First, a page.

Anyone searching for the line between a politician and a celebrity could have found it literally snaking out of a Barnes & Noble bookstore in Manhattan on Monday morning.
Not long ago, candidate Hillary Rodham Clinton, dressed in trademark black pantsuit and pink shirt, worked this street looking for handshakes. Now, New Yorkers were waiting hours for an autograph from the author and senator in pastel yellow.
Meanwhile on television all week, Hillary was the ultimate entertainment crossover figure: Policy wonk and wronged wife. Hillary-mongering was sandwiched between commentary on the Laci Peterson case and debates on missing weapons of mass destruction.
I read "Living History" in three speeds high interest, middle interest, and skim. By the end, I thought she should have called it "Reliving History." And I'm not sure I want to.
Here's a confession. Over the past 11 years, I've written 29 columns on Hillary. As a woman of a certain age Hillary's age you couldn't help but see her as emblematic of a generation caught in a rough, lopsided time of transition. As she says again in this book, she's been a Rorschach test for how people view social change.
I met this wife, lawyer, mother in 1992, The Year of the Woman that was definitely not The Year of the Wife. Even then, those who liked Hillary wished she were running for office; those who hated Hillary wished she'd shut up.
My first Hillary column was about the Clintons' "60 Minutes" appearance after the "bimbo eruption" of Gennifer Flowers. Hillary's strong declaration that she was no Tammy Wynette proved to many of us that she was no Lee Hart, caught like a deer in the headlights of her husband's infidelity.
Next came the campaign flap over Hillary's comment that "I suppose I could have stayed home and baked cookies." Later came Hillarycare and its defeat, the years when she was targeted as a "Feminazi," the scandal that moved her from first lady to wronged wife, and finally, her stunningly improbable transition from the White House to the Senate.
In a magazine article, she once asked: "Why do I have to talk about things no one else in politics does?" Now, after all this, after winning a Senate seat against the odds and winning a reputation for hard-working collegial style against greater odds, Hillary Rodham Clinton wants to relive history?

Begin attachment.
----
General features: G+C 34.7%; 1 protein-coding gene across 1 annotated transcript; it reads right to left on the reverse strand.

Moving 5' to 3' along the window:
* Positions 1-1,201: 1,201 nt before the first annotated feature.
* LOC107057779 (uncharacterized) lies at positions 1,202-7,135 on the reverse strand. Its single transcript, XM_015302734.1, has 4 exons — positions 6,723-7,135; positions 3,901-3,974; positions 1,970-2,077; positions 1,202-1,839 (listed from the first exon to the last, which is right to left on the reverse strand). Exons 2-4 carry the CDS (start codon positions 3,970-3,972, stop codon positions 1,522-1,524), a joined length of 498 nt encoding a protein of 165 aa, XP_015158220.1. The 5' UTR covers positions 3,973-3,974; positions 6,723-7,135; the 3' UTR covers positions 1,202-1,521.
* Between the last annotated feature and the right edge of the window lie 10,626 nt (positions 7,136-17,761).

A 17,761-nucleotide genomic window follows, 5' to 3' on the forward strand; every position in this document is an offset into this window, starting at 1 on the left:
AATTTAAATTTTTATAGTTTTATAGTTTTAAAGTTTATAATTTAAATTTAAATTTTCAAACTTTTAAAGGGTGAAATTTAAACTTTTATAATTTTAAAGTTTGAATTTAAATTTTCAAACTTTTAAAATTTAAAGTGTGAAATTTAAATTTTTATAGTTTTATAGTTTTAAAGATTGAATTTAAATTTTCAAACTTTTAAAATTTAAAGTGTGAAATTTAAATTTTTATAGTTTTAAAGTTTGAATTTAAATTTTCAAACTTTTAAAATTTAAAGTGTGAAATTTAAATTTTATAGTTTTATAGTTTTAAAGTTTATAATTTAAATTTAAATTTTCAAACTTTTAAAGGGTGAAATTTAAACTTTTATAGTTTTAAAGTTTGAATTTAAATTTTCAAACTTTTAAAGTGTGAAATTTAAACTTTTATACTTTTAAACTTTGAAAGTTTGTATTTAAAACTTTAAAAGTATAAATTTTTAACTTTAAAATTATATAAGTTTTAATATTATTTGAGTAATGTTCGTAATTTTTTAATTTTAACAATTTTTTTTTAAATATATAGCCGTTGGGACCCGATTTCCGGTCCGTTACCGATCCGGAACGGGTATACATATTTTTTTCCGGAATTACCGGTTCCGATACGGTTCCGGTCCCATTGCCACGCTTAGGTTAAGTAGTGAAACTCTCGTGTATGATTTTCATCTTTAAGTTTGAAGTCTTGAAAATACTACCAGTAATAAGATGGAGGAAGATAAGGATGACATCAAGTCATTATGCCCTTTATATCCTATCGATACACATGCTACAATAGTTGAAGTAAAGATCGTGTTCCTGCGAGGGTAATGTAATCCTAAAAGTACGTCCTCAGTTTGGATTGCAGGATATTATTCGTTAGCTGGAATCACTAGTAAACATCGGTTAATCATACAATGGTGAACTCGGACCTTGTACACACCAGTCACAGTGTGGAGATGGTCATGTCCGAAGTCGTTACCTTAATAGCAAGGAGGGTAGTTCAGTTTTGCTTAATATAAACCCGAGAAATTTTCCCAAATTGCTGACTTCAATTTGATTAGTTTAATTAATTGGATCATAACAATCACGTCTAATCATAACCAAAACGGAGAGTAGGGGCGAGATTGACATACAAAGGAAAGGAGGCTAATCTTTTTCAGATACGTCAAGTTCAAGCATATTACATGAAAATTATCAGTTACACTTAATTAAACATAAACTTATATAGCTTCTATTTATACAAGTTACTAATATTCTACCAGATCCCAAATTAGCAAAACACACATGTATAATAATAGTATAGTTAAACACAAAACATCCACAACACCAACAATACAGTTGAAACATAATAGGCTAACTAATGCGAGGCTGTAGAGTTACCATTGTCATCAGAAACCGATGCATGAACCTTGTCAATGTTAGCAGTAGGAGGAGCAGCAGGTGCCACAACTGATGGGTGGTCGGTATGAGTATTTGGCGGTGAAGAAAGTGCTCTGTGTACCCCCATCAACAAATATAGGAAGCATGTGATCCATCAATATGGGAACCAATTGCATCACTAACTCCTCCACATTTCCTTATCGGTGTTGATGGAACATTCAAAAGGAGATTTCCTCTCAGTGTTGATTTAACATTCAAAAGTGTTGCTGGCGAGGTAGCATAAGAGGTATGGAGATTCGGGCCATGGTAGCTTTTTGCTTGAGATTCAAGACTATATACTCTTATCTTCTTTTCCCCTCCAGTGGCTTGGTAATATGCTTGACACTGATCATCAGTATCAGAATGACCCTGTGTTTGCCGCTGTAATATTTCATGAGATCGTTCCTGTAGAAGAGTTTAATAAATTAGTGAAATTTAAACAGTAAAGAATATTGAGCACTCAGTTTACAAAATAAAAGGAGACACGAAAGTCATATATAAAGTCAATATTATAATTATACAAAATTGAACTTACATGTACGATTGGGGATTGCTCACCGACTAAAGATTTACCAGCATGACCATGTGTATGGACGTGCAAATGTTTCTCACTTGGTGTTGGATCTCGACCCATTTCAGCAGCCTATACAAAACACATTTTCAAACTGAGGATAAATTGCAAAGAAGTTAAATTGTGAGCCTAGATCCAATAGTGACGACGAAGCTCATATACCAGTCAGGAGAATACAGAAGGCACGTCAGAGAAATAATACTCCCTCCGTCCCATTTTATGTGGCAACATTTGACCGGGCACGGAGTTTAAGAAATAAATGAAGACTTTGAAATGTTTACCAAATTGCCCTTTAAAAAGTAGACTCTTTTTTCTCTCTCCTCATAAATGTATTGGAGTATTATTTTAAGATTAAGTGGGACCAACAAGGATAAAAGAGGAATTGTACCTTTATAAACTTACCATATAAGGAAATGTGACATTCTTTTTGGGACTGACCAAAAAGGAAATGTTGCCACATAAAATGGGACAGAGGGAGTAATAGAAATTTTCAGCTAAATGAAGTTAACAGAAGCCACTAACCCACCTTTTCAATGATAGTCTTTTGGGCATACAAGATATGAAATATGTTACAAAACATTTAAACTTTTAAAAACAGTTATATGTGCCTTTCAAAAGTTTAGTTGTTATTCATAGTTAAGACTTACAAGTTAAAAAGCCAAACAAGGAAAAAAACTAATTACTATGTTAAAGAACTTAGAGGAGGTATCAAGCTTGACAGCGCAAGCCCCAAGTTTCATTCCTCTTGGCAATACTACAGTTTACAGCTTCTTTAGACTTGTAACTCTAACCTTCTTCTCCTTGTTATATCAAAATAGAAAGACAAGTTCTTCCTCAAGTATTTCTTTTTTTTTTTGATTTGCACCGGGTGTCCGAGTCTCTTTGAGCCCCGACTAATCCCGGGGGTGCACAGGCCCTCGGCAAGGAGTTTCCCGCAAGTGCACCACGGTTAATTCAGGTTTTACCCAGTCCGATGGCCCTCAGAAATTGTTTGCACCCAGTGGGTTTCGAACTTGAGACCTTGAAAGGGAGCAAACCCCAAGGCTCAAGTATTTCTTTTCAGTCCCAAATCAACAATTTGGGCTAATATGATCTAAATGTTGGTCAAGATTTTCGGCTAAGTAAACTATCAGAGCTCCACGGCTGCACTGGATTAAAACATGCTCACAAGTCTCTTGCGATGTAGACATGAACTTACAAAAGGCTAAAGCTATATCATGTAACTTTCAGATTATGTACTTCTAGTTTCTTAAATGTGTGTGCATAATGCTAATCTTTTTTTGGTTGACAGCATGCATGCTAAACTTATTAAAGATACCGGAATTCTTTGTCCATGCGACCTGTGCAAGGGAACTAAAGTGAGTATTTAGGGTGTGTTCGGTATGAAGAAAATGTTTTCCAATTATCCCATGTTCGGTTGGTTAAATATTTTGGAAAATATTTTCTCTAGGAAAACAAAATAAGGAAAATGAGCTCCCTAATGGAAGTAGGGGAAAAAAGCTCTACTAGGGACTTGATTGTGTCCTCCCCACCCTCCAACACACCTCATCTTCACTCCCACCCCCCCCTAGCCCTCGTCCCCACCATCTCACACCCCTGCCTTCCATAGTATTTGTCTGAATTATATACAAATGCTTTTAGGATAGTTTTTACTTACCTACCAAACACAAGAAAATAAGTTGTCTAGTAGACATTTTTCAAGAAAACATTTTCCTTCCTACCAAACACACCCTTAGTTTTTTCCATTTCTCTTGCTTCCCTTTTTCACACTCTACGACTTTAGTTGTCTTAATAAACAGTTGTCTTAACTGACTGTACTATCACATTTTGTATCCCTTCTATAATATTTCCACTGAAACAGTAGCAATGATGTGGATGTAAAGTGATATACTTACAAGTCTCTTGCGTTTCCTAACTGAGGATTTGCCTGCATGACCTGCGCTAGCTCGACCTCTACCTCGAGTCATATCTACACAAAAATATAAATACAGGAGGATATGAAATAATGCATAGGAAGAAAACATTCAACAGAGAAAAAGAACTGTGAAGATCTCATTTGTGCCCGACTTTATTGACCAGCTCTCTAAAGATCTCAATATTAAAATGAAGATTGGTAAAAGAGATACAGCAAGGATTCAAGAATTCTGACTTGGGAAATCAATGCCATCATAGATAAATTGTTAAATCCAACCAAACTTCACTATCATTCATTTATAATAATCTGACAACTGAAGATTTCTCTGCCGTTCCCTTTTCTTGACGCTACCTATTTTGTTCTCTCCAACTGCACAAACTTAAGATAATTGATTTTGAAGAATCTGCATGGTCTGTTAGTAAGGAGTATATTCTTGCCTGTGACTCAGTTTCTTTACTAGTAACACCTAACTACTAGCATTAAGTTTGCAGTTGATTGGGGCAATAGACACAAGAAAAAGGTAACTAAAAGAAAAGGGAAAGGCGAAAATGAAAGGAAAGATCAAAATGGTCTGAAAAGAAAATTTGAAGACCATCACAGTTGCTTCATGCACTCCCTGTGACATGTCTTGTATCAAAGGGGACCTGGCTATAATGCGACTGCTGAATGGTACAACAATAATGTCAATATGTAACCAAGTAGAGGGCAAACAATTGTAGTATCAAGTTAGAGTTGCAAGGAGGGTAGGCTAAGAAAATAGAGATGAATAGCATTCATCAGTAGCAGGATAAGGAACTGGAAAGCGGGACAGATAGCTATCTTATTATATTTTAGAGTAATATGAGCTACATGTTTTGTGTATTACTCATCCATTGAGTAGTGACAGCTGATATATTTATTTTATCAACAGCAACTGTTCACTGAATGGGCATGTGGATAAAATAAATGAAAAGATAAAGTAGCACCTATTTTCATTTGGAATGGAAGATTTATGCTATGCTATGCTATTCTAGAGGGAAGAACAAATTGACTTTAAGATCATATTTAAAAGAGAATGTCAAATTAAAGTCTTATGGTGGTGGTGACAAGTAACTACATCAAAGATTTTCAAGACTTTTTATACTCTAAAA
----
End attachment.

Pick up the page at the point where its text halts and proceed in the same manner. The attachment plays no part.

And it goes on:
By now I don't have to tell you the highlights of a memoir first hyped as "an inspirational survivor's story." The early pages of this book warmly describe her parents' background and the way she fell in love with "a force of nature." Gradually a different voice emerges of someone growing as careful with words as her father was with money.
The question of her marriage in this tell-just-enough book is handled as gingerly as possible. Even the anger and rage at her husband's betrayal "I could hardly breathe. I started crying and yelling at him" repeated in virtually the same words to Katie Couric and Barbara Walters, began to lose their authenticity, rather like a stump speech.
Yes, I know there are 8 million reasons for this memoir, all of them with dollar signs. The book at times sardonic, sincere, funny, defensive is also laced with the tenacious lawyer's belief that she can convince any jury. And it's infused with her mother's admonition: "There's no room in this house for cowards."
But what's missing is some larger sense of what really matters to Hillary. How does she view the social change she's come to symbolize? What does marriage mean? What is her 'vision thing' for the country now?
At the outset of her memoir, Sen. Clinton says: "As I write this in 2003, it seems impossible that my time in the White House ended only two years ago. It feels more like another lifetime." For the past few years, Hillary must have been living in two time zones, now and then. Memoirs do that to their authors. To this reader, "Living History" seems like a memoir from a distant era when we worried about Monica Lewinsky instead of al-Qaida and worried about presidents making love, not war.
To this day, Hillary remains the most polarizing female figure in American political life, and never mind Martha Stewart. As she book-tours around answering the same questions about her marriage and her past, she's also trailed by questions of her presidential future. I can't imagine she'd be mad enough to run for president but then again, one of my 29 columns said she'd be nuts to run for the Senate.
Hillary, celebrity and senator, superstar and supertarget. If this first lady wants to go back to the White House, it's time to close the book on "Living History" and start "Making History."
Ellen Goodman is a columnist for Washington Post Writers Group.